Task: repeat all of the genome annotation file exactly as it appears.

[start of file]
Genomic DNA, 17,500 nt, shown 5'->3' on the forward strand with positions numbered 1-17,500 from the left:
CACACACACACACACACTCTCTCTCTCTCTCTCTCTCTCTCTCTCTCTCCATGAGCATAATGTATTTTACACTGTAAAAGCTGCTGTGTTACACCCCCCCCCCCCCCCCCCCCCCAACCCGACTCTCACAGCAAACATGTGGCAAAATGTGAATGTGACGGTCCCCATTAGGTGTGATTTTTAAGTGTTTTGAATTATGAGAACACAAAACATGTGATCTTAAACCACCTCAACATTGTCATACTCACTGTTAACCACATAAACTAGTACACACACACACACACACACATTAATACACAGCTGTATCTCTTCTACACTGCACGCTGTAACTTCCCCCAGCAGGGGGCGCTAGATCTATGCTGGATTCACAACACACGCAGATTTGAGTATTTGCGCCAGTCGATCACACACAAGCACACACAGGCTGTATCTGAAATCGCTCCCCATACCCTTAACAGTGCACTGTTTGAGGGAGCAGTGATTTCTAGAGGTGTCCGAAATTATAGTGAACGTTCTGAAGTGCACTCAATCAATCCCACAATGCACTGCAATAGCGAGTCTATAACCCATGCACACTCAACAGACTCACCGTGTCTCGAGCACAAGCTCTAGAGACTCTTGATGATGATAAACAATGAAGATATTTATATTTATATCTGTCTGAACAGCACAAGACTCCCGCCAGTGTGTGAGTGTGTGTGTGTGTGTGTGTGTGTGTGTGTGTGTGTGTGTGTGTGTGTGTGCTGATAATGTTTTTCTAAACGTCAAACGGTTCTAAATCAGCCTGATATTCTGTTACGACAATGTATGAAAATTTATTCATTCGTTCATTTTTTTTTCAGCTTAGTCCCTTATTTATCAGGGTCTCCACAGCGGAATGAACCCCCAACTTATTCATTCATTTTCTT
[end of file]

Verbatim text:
Genomic DNA, 17,500 nt, shown 5'->3' on the forward strand with positions numbered 1-17,500 from the left:
CACACACACACACACACTCTCTCTCTCTCTCTCTCTCTCTCTCTCTCTCCATGAGCATAATGTATTTTACACTGTAAAAGCTGCTGTGTTACACCCCCCCCCCCCCCCCCCCCCCAACCCGACTCTCACAGCAAACATGTGGCAAAATGTGAATGTGACGGTCCCCATTAGGTGTGATTTTTAAGTGTTTTGAATTATGAGAACACAAAACATGTGATCTTAAACCACCTCAACATTGTCATACTCACTGTTAACCACATAAACTAGTACACACACACACACACACACATTAATACACAGCTGTATCTCTTCTACACTGCACGCTGTAACTTCCCCCAGCAGGGGGCGCTAGATCTATGCTGGATTCACAACACACGCAGATTTGAGTATTTGCGCCAGTCGATCACACACAAGCACACACAGGCTGTATCTGAAATCGCTCCCCATACCCTTAACAGTGCACTGTTTGAGGGAGCAGTGATTTCTAGAGGTGTCCGAAATTATAGTGAACGTTCTGAAGTGCACTCAATCAATCCCACAATGCACTGCAATAGCGAGTCTATAACCCATGCACACTCAACAGACTCACCGTGTCTCGAGCACAAGCTCTAGAGACTCTTGATGATGATAAACAATGAAGATATTTATATTTATATCTGTCTGAACAGCACAAGACTCCCGCCAGTGTGTGAGTGTGTGTGTGTGTGTGTGTGTGTGTGTGTGTGTGTGTGTGTGTGTGTGTGCTGATAATGTTTTTCTAAACGTCAAACGGTTCTAAATCAGCCTGATATTCTGTTACGACAATGTATGAAAATTTATTCATTCGTTCATTTTTTTTTCAGCTTAGTCCCTTATTTATCAGGGTCTCCACAGCGGAATGAACCCCCAACTTATTCATTCATTTTCTT